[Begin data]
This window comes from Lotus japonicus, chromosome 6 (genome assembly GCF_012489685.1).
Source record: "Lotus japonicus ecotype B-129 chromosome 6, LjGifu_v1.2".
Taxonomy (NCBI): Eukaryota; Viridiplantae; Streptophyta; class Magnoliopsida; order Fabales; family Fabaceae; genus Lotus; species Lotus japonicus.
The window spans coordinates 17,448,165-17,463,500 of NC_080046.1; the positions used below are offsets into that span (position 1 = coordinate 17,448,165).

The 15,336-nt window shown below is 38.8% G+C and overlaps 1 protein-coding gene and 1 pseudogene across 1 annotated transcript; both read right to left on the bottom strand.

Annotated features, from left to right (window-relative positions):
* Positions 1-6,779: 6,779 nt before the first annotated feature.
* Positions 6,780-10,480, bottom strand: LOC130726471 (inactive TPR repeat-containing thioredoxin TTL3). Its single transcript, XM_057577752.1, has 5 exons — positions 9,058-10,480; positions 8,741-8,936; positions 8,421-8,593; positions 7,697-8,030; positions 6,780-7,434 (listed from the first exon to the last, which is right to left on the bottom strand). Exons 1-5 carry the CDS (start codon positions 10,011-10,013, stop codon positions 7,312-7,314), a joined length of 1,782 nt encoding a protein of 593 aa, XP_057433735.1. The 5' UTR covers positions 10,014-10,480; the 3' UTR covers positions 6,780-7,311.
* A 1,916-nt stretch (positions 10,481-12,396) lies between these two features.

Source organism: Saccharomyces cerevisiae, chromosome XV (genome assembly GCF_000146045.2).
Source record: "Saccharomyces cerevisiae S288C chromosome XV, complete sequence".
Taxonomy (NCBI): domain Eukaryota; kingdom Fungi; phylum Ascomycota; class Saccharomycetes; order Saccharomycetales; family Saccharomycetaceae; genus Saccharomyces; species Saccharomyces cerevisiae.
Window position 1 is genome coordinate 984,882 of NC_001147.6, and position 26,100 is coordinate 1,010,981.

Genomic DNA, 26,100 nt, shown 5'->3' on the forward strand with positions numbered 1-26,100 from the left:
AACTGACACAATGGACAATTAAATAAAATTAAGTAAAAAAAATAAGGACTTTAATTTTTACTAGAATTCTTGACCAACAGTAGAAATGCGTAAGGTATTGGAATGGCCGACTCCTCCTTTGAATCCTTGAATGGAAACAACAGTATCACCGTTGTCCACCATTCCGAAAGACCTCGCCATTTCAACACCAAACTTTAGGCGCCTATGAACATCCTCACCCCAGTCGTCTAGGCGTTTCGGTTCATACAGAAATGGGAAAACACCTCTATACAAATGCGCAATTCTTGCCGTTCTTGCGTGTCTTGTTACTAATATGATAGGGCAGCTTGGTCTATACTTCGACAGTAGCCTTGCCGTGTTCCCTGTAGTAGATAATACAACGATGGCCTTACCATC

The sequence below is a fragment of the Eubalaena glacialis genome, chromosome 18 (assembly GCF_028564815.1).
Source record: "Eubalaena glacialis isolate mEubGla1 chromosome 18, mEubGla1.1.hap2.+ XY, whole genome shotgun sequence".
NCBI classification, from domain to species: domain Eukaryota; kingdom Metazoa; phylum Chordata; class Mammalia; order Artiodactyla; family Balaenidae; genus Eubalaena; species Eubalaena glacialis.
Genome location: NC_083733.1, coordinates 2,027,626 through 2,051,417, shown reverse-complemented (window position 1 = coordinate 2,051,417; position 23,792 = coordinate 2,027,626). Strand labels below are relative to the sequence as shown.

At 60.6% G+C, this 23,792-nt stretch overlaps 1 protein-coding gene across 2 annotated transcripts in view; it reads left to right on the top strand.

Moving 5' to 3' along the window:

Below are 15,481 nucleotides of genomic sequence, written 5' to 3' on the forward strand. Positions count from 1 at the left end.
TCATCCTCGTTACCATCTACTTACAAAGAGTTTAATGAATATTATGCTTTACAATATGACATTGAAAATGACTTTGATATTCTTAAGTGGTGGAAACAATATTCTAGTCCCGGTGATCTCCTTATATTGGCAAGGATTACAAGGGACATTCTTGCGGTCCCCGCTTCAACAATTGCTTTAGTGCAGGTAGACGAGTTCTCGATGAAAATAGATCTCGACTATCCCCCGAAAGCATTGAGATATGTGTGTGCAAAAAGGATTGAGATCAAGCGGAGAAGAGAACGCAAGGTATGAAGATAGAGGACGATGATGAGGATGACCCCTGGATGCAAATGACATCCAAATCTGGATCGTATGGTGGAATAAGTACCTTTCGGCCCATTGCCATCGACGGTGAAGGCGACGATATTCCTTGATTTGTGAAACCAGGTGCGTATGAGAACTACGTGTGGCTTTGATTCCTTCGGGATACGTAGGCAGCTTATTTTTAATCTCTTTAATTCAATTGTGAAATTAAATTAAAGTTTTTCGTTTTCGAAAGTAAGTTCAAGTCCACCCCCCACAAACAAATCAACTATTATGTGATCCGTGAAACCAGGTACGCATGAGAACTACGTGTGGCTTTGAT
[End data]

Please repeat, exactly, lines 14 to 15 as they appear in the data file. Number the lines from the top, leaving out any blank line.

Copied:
Genomic DNA, 26,100 nt, shown 5'->3' on the forward strand with positions numbered 1-26,100 from the left:
AACTGACACAATGGACAATTAAATAAAATTAAGTAAAAAAAATAAGGACTTTAATTTTTACTAGAATTCTTGACCAACAGTAGAAATGCGTAAGGTATTGGAATGGCCGACTCCTCCTTTGAATCCTTGAATGGAAACAACAGTATCACCGTTGTCCACCATTCCGAAAGACCTCGCCATTTCAACACCAAACTTTAGGCGCCTATGAACATCCTCACCCCAGTCGTCTAGGCGTTTCGGTTCATACAGAAATGGGAAAACACCTCTATACAAATGCGCAATTCTTGCCGTTCTTGCGTGTCTTGTTACTAATATGATAGGGCAGCTTGGTCTATACTTCGACAGTAGCCTTGCCGTGTTCCCTGTAGTAGATAATACAACGATGGCCTTACCATC